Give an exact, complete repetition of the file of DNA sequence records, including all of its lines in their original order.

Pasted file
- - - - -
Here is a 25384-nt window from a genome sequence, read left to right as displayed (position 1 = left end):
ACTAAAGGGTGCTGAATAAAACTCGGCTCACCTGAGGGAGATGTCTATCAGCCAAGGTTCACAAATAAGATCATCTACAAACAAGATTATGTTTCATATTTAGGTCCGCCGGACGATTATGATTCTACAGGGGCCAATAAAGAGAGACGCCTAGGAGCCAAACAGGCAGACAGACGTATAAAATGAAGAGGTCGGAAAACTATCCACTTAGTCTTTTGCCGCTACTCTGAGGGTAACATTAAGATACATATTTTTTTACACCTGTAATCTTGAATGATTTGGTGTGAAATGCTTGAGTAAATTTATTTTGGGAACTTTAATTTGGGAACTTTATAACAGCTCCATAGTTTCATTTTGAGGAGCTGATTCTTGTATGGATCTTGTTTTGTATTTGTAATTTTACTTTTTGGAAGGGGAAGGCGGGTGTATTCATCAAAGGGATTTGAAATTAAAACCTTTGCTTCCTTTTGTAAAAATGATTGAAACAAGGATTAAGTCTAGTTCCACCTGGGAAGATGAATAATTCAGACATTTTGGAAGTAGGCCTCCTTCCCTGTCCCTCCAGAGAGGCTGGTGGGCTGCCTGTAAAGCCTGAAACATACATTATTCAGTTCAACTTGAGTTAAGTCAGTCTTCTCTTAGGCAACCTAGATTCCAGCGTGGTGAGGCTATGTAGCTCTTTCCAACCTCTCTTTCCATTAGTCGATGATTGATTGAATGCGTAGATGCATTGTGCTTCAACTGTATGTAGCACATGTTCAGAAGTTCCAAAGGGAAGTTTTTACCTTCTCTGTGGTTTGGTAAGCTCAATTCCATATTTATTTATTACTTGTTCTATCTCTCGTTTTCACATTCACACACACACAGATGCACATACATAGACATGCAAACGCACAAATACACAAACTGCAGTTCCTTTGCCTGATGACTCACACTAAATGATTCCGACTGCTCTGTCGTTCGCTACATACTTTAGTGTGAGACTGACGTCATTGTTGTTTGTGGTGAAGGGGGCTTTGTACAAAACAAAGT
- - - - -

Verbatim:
Here is a 25384-nt window from a genome sequence, read left to right as displayed (position 1 = left end):
ACTAAAGGGTGCTGAATAAAACTCGGCTCACCTGAGGGAGATGTCTATCAGCCAAGGTTCACAAATAAGATCATCTACAAACAAGATTATGTTTCATATTTAGGTCCGCCGGACGATTATGATTCTACAGGGGCCAATAAAGAGAGACGCCTAGGAGCCAAACAGGCAGACAGACGTATAAAATGAAGAGGTCGGAAAACTATCCACTTAGTCTTTTGCCGCTACTCTGAGGGTAACATTAAGATACATATTTTTTTACACCTGTAATCTTGAATGATTTGGTGTGAAATGCTTGAGTAAATTTATTTTGGGAACTTTAATTTGGGAACTTTATAACAGCTCCATAGTTTCATTTTGAGGAGCTGATTCTTGTATGGATCTTGTTTTGTATTTGTAATTTTACTTTTTGGAAGGGGAAGGCGGGTGTATTCATCAAAGGGATTTGAAATTAAAACCTTTGCTTCCTTTTGTAAAAATGATTGAAACAAGGATTAAGTCTAGTTCCACCTGGGAAGATGAATAATTCAGACATTTTGGAAGTAGGCCTCCTTCCCTGTCCCTCCAGAGAGGCTGGTGGGCTGCCTGTAAAGCCTGAAACATACATTATTCAGTTCAACTTGAGTTAAGTCAGTCTTCTCTTAGGCAACCTAGATTCCAGCGTGGTGAGGCTATGTAGCTCTTTCCAACCTCTCTTTCCATTAGTCGATGATTGATTGAATGCGTAGATGCATTGTGCTTCAACTGTATGTAGCACATGTTCAGAAGTTCCAAAGGGAAGTTTTTACCTTCTCTGTGGTTTGGTAAGCTCAATTCCATATTTATTTATTACTTGTTCTATCTCTCGTTTTCACATTCACACACACACAGATGCACATACATAGACATGCAAACGCACAAATACACAAACTGCAGTTCCTTTGCCTGATGACTCACACTAAATGATTCCGACTGCTCTGTCGTTCGCTACATACTTTAGTGTGAGACTGACGTCATTGTTGTTTGTGGTGAAGGGGGCTTTGTACAAAACAAAGT